Saturday, July 3, 2010

Life and Sayings of Holy Abba Isaiah the Anchorite

St. Isaiah the Anchorite (Feast Day - July 3)

Regarding the life and teachings of Saint Isaiah the Anchorite, the following is told to us by Saint Nikodemos the Hagiorite in the introduction to his writings in the Philokalia:

"Our Holy Father Isaiah the Anchorite lived in the year 370 AD, a contemporary of Abba Makarios the Great. Studying the divine Scriptures night and day, he drew from the founts of salvation abundant streams of spiritual wisdom and became the author of many and most beautiful words on various subjects of profit to the soul, so as to fill an entire book. From these we offer here this small discourse, for those who long to preserve their own nous. For this discourse teaches succinctly how we can repel the attacks of wicked thoughts so that our conscience does not accuse us, how to meditate [on divine things], and how to preserve appropriately in imperturbability the three parts of the soul."

Saint Nikolai Velimirovich adds the following:

"Isaiah lived a life of asceticism in the Egyptian Scete during the fifth and sixth centuries. He is mentioned in the book of Saints Barsanuphius and John (Reply 249 and others) as a man possessing exceptional sanctity. He wrote many instructions for monks and anchorites. Of his works, very little remains and much was destroyed by the Muslims."

According to the editors of the English Philokalia, most modern historians consider him to have lived in Scetis and then moved to Palestine around 431, ‘eventually dying in great old age as a recluse near Gaza on 11 August 491 (according to others, in 489). Whichever date is preferred, it is evident that the author reflects the spirituality of the Desert Fathers of Egypt and Palestine during the fourth and fifth centuries’.

Below are some of the counsels of wisdom from Saint Isaiah himself:

- The mind, before it awakens from the sleep of slothfulness, resides with the demons.

- The crown of all good works consists in this: that a man place all his hope in God; that he finds recourse in Him once and for all with his heart and strength; that he be filled with compassion for all and weep before God, imploring His help and mercy.

- The sign that a sin is forgiven is that the sin does not generate any activity in your heart and that you have forgotten it to such a degree that in conversation about a similar sin you do not feel any inclination toward that sin but rather consider it something totally foreign to you. That is the sign that you are completely pardoned.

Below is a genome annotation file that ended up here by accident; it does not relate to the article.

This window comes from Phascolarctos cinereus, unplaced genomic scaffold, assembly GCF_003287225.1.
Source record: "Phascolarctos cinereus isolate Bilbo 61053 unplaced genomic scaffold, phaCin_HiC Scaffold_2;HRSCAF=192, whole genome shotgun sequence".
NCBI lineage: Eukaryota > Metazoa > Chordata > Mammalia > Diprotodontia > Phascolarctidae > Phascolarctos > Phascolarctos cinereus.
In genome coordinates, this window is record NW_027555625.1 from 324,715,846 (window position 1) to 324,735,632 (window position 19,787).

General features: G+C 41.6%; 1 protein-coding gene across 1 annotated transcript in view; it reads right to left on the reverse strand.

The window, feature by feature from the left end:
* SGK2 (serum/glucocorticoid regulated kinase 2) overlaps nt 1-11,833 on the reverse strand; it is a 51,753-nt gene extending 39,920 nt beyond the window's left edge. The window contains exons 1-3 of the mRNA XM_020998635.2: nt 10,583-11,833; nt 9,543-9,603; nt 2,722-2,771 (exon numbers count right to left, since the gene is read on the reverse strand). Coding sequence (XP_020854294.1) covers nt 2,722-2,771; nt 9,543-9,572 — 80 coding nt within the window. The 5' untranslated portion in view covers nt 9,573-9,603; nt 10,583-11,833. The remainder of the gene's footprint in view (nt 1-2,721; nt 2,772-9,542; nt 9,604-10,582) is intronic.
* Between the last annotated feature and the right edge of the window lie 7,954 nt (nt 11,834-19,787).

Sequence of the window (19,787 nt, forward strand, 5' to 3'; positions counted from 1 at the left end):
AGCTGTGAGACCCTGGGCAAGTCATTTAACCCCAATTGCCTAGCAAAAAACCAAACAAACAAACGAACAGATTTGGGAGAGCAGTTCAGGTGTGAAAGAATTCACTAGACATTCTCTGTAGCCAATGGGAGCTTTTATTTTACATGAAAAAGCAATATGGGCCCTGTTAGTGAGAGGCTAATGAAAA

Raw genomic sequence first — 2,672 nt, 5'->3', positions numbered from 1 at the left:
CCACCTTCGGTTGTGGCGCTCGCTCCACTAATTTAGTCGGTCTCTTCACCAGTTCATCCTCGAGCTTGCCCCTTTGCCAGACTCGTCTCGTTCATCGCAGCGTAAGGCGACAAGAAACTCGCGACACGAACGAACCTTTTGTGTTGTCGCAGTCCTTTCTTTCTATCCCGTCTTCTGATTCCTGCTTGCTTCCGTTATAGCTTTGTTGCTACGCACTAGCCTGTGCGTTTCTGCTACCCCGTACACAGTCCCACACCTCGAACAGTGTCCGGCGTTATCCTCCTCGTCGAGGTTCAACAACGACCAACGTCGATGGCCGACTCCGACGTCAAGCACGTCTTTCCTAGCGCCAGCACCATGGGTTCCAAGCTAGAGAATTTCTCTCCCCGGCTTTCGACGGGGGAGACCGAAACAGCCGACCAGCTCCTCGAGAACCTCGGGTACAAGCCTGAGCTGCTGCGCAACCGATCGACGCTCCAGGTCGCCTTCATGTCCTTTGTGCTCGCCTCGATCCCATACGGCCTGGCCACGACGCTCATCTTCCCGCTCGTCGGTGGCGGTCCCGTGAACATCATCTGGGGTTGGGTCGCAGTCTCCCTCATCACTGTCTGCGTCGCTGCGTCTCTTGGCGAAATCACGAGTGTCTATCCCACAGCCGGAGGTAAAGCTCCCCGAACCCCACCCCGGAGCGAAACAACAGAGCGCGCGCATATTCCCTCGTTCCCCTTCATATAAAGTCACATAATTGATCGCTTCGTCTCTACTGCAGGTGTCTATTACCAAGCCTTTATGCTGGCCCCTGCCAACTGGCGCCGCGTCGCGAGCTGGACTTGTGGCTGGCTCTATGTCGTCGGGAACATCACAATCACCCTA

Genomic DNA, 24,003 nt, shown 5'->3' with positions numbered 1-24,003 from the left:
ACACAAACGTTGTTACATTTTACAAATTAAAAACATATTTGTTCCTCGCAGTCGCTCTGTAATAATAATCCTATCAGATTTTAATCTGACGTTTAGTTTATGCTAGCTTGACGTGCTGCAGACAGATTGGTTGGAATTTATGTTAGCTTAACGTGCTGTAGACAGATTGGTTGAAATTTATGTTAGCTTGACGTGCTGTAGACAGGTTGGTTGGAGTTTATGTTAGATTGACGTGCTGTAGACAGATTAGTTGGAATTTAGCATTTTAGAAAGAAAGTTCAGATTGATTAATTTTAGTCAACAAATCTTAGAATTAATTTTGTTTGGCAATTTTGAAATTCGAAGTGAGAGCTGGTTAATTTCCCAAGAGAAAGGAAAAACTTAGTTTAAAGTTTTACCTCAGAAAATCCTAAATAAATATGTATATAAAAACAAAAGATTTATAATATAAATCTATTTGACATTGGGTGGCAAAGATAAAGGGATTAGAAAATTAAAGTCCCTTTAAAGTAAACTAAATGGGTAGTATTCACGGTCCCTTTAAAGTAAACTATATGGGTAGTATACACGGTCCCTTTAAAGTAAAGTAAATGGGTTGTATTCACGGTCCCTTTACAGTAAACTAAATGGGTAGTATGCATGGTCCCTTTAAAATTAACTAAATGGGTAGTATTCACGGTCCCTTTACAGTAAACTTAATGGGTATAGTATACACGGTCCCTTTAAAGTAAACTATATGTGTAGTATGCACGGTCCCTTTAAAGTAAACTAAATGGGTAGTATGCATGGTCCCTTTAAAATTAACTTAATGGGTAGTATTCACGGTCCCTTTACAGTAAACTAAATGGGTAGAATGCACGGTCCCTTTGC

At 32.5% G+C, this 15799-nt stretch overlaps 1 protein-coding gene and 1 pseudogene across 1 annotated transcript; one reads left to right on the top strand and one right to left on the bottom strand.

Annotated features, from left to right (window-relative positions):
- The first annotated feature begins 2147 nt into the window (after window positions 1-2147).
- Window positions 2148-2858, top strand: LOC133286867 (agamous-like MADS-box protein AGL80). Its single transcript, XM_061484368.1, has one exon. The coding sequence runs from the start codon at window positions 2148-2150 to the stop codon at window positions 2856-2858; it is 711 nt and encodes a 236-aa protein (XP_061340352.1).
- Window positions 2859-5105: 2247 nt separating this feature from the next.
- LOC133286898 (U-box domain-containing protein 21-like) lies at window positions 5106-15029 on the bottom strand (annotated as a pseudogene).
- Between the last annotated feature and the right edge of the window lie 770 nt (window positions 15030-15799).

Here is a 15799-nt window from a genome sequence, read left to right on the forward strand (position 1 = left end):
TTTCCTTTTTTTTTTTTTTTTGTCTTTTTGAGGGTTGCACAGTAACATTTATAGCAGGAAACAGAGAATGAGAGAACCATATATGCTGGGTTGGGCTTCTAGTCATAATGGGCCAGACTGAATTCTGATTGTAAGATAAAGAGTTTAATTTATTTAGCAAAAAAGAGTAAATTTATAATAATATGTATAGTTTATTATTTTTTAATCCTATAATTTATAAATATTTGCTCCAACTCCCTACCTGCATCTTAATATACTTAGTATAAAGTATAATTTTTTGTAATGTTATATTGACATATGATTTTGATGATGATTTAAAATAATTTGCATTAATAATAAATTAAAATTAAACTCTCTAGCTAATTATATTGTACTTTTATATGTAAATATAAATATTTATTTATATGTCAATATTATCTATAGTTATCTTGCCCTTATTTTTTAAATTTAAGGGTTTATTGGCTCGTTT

- Watch with all your strength that you do not speak one thing with your mouth and have something else in your heart.

- The crown of good works is love; the crown of passions is the justification of one's sins.

- Shut all the gates of your soul, that is the senses, so as to not be lured astray. When the nous sees that it is not dominated by anything, it prepares itself for immortality, gathering its senses together and forming them into one body.

- If your nous is freed from all hope in things visible, this is a sign that sin has died in you. If your nous is freed, the breach between it and God is eliminated.

- The first virtue is detachment, that is, death in relation to every person or thing. This produces desire for God, and this in turn gives rise to the anger that is in accordance with nature, and that flares up against all the tricks of the enemy. Then the fear of God will establish itself within us, and through this fear love will be made manifest.

- Attend to your self, lest something destructive divorce you from the love of God, and dwell in your heart. And do not become listless, saying, “How shall I guard her (the heart), since I am a sinful person?” For when a person puts aside one’s sins and turns around to God, that person’s repentance rebirths one and makes all things new.

- Holy Scripture speaks everywhere about the guarding of the heart, in both the Old and the New Testaments. David says in the Psalms: ‘O sons of men, how long will you be heavy of heart?’ (Ps. 4:2. LXX), and again: ‘Their heart is vain’ (Ps. 5:9. LXX); and of those who think futile thoughts, he says: ‘For he has said in his heart, I shall not be moved’ (Ps. 10:6), and: ‘He has said in his heart, God has forgotten’ (Ps. 10:11).

- A monk should consider the purpose of each text in Scripture, to whom it speaks and on what occasions. He should persevere continually in the ascetic struggle and be on his guard against the provocations of the enemy. Like a pilot steering a boat through the waves, he should hold to his course, guided by grace. Keeping his attention fixed within himself, he should commune with God in stillness, guarding his thoughts from distraction and his intellect from curiosity.



Apolytikion in the First Tone
A dweller of the desert and an angel in the flesh, and as a wonder-worker thou hast shone forth O God-bearing father Isaiah. By fasting, vigilance and prayer, heavenly gifts thou hast received. Whereby you heal all the poor in health and the souls of them that make haste to thee in faith. Glory to Him who hath given thee strength. Glory to Him who hath crowned thee. Glory to Him who made possible through thee healing for all.

Apolytikion in Plagal of the Fourth Tone
With the river of thy tears thou hast made the barren desert fertile, and with the sighs of sorrow from thy heart thou hast made thy labours to bear a hundredfold. With the glory of thy miracles thou hast become a light to the inhabited earth. O Isaiah our holy father, pray to Christ our God for the salvation of our souls.
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